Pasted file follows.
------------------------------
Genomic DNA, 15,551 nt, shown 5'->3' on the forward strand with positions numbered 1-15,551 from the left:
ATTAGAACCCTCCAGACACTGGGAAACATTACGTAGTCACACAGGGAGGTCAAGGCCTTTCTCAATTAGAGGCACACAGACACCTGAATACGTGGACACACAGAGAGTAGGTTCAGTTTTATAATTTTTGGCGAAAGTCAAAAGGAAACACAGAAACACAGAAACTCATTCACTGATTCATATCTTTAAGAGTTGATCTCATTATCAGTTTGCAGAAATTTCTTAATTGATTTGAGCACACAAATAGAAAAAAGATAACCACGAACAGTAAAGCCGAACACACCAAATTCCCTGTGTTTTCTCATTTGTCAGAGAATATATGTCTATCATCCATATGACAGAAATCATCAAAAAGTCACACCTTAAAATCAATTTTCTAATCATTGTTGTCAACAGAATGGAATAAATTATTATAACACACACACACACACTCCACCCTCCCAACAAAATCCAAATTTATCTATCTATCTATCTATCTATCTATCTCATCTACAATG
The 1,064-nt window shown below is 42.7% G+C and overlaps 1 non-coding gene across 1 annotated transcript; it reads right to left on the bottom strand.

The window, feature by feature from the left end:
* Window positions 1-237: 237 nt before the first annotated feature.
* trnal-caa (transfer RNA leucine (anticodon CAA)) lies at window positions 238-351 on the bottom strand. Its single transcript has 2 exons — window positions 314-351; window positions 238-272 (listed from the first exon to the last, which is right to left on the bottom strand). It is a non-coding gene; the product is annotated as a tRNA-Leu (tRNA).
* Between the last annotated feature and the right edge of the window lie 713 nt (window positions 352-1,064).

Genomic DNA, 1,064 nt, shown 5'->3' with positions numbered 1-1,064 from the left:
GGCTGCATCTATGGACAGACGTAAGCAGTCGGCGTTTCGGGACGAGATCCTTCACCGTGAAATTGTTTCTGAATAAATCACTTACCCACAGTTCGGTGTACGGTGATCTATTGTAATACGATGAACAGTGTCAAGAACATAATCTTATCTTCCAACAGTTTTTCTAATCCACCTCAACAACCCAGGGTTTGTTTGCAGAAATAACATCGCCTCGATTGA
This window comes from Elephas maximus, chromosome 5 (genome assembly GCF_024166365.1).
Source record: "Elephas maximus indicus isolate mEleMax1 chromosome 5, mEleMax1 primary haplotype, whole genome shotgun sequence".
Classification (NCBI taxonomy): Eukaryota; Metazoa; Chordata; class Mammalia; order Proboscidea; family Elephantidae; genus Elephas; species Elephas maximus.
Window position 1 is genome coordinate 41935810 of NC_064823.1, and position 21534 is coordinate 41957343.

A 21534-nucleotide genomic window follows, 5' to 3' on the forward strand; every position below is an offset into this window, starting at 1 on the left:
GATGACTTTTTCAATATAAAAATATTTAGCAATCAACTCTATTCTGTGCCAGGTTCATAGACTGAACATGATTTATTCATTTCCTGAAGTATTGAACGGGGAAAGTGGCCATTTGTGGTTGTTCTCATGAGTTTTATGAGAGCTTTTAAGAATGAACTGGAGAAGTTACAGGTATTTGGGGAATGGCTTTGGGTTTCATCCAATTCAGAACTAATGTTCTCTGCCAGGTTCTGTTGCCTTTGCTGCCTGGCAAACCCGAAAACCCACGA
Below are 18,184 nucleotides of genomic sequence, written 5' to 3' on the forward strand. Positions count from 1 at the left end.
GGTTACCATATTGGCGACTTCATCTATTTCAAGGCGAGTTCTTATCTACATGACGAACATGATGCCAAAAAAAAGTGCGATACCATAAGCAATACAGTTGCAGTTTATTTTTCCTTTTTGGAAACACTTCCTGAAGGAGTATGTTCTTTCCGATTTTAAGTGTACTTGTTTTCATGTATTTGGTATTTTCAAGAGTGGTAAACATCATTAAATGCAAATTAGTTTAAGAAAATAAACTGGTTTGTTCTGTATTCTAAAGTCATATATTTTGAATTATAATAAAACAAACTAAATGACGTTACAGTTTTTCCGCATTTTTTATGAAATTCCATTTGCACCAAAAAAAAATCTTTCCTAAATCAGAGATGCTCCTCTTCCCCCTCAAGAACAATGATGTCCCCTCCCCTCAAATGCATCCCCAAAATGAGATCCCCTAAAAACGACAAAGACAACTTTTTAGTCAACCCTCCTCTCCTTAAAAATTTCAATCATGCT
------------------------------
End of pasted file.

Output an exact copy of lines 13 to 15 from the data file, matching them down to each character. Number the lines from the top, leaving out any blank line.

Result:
Window position 1 is genome coordinate 41935810 of NC_064823.1, and position 21534 is coordinate 41957343.

A 21534-nucleotide genomic window follows, 5' to 3' on the forward strand; every position below is an offset into this window, starting at 1 on the left:
GATGACTTTTTCAATATAAAAATATTTAGCAATCAACTCTATTCTGTGCCAGGTTCATAGACTGAACATGATTTATTCATTTCCTGAAGTATTGAACGGGGAAAGTGGCCATTTGTGGTTGTTCTCATGAGTTTTATGAGAGCTTTTAAGAATGAACTGGAGAAGTTACAGGTATTTGGGGAATGGCTTTGGGTTTCATCCAATTCAGAACTAATGTTCTCTGCCAGGTTCTGTTGCCTTTGCTGCCTGGCAAACCCGAAAACCCACGA